Yunpu Jiahang: Hong Kong and Shenzhen can Cooperate on Truck Flighting E-Cigarettes

Industry Insight by Ellesmere Zhu
Nov.23.2022
Yunpu Jiahang: Hong Kong and Shenzhen can Cooperate on Truck Flighting E-Cigarettes
On April 30, 2022, Hong Kong SAR of China announced into effect the ban on the forwarding of e-cigarettes and other heated tobacco products by land and sea transport ("the ban" for short). On October 18, about half a year after the ban took effect, Hong Kong's South China Morning Post reported an insider claim that Hong Kong may be reversing its ban by the end of this year as part of efforts to increase fiscal revenue.

This news has drawn a lot of attention across the industry as Hong Kong was a major trans-shipment point for e-cigarette products in China before the ban was imposed. 2FIRSTS interviewed He Jianjun, the General Manager of Shenzhen Yunpu Jiahang Technology Service Co., Ltd. and one of the initiators of the Shenzhen Airport White List for Electronic Vapor Products.

 

General Manager He’s view is that it will be quite a difficult thing if Hong Kong really intends to reverse the “ban on the re-export of e-cigarettes and other heated tobacco products.” That's because the Legislative Council of Hong Kong will face plenty of opposition, multiple rounds of debates and voting if it wants to modify the ban, a law that entered into force only half a year ago. Given this, He floated a middle-ground solution: Hong Kong airports can establish preposition warehouses in Shenzhen and coordinate Hong Kong customs and Shenzhen customs to open truck flights. Truck flight is a mode of transport in which an airline establishes a regular surface transport route between a warehouse and the transit terminal. It is operated as an extension service of air transport. In effect, transporting goods via truck flights is equivalent to having already handed off transporting goods by air. In this system, it can ensure that goods from preposition warehouses bound for Hong Kong can be directly transported to Hong Kong airports' international cargo terminals via truck flights without the risk of staying in the territory of Hong Kong. 

 

Below is a transcription of the interview: He Jianjun, General Manager of Shenzhen Yunpu Jiahang Technology Service Co., Ltd.

 

2FIRSTS: Hello, General Manager He. We learned that Hong Kong imposed a ban on the trans-shipment of e-cigarettes this April. Did you know why the policy was introduced?

 

He Jianjun: On April 30 this year, Hong Kong brought its Smoking (Public Health) (Amendment) Ordinance 2021 into effect, which prohibits the sale, manufacture, import, and promotion of e-cigarettes, heated tobacco products, and other next-generation tobacco products. Offenders are subject to a maximum fine of HKD$50,000 and imprisonment of six months, but consumers are still allowed to use e-cigarette products. The ordinance also prohibits next-generation tobacco products from being trans-shipped through Hong Kong when brought in by truck or ship for onward transport overseas, but air trans-shipment cargoes or articles staying in a vessel during transit are exempted.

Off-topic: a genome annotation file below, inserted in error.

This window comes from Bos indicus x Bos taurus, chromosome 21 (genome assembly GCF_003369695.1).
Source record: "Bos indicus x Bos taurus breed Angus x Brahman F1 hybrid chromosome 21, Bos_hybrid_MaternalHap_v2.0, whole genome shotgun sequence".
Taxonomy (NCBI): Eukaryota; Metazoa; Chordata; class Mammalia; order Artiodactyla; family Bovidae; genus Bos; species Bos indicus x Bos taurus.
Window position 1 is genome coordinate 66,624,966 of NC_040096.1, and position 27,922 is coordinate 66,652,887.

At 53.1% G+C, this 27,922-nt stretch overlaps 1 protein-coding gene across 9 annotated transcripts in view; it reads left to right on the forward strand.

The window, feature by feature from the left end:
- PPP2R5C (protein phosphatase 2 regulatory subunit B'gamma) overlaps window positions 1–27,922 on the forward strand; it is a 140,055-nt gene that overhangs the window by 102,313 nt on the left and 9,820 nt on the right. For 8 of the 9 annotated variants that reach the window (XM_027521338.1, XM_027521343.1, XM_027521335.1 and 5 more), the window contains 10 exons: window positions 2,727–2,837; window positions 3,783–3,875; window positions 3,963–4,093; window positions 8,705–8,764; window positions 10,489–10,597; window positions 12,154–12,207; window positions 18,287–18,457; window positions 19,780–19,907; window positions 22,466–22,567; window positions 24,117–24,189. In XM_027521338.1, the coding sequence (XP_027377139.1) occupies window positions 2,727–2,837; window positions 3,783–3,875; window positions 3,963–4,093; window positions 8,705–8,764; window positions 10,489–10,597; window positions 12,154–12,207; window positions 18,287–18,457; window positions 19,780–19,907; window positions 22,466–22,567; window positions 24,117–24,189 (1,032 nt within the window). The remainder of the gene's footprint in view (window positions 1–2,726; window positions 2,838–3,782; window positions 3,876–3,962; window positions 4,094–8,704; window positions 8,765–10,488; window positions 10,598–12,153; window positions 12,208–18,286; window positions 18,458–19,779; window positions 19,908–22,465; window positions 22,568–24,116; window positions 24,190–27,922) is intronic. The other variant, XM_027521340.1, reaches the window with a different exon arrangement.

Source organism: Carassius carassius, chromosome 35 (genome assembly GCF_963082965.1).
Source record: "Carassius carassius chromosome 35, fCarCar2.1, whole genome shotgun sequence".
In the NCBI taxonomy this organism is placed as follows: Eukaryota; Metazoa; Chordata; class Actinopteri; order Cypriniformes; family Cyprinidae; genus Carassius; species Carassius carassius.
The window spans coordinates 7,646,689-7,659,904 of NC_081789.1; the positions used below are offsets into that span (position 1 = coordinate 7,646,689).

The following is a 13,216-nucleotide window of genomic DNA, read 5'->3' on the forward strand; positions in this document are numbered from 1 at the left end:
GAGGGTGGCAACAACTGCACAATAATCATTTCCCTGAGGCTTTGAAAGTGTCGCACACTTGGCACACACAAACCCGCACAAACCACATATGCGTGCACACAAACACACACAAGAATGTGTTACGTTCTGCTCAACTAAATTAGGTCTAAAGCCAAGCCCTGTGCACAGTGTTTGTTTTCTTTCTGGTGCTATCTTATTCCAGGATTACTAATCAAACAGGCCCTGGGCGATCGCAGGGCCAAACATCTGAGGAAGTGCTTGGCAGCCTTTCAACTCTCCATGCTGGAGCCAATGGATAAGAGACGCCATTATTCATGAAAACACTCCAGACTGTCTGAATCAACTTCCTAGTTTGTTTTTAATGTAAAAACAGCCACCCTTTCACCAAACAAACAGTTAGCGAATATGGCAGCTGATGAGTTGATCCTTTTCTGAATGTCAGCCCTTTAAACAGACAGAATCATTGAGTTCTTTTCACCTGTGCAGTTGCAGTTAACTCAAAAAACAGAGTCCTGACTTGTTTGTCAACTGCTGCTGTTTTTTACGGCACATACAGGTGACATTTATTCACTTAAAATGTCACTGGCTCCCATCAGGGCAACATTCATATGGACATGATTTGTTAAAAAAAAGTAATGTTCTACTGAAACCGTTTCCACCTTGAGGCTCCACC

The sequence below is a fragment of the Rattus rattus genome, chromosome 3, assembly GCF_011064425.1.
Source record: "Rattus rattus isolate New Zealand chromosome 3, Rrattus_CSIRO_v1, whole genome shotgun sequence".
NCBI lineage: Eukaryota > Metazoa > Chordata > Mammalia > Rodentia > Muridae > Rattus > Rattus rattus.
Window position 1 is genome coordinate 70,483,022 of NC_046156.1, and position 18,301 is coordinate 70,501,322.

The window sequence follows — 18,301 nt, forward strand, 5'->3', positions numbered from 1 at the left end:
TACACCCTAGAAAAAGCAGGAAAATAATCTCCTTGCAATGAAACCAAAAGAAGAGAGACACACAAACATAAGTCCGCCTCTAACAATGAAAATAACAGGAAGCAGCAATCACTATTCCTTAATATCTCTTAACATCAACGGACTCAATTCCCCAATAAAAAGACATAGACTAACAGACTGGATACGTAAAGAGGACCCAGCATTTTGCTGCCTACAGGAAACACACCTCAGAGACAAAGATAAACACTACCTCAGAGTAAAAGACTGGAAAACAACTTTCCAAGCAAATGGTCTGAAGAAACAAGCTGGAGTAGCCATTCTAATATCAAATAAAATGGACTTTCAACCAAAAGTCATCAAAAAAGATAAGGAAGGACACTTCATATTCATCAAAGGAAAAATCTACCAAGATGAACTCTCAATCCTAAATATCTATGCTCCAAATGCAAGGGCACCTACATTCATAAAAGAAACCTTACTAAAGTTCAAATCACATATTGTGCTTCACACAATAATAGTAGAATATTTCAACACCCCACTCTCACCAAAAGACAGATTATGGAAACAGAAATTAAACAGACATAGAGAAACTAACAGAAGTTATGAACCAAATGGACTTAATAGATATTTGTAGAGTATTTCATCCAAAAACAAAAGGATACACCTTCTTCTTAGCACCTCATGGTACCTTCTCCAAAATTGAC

Before the ban, about half of China's e-cigarette exports, which was approximately 500,000 tons every year, we're going through Hong Kong for transit to other countries. Its adjacency to Shenzhen, the vaping capital of the world, and its status as a global transportation hub have given it an edge in both transportation convenience and capacity. Adding to this is the fact that Hong Kong airports adopt the same safety inspection rule as European, American, South Korean, and Singaporean airports. In other words, only MSDS reports and no identification reports for air transport of dangerous goods are necessary when e-cigarette products are trans-shipped through Hong Kong. This saves e-cigarette enterprises from spending plenty of time and money on dealing with the identification report for air transport of dangerous goods and other affairs.


Following the introduction of the ban on April 30 e-cigarette products can only be trans-shipped by vehicles for direct export in Hong Kong without entering its territory. In essence, the transporting channel for e-cigarette products going through Hong Kong was cut off. E-cigarette products can only be transported from airports in mainland China and consequently, the identification report for air transport of dangerous goods becomes necessary as transporting e-cigarettes that contain e-liquids and battery is risky to a certain degree. Getting this report costs quite some time and money. That's why many of them have chosen to trans-ship their products through Incheon, South Korea (Incheon airports only require MSDS reports like Hong Kong airports) for transit transports.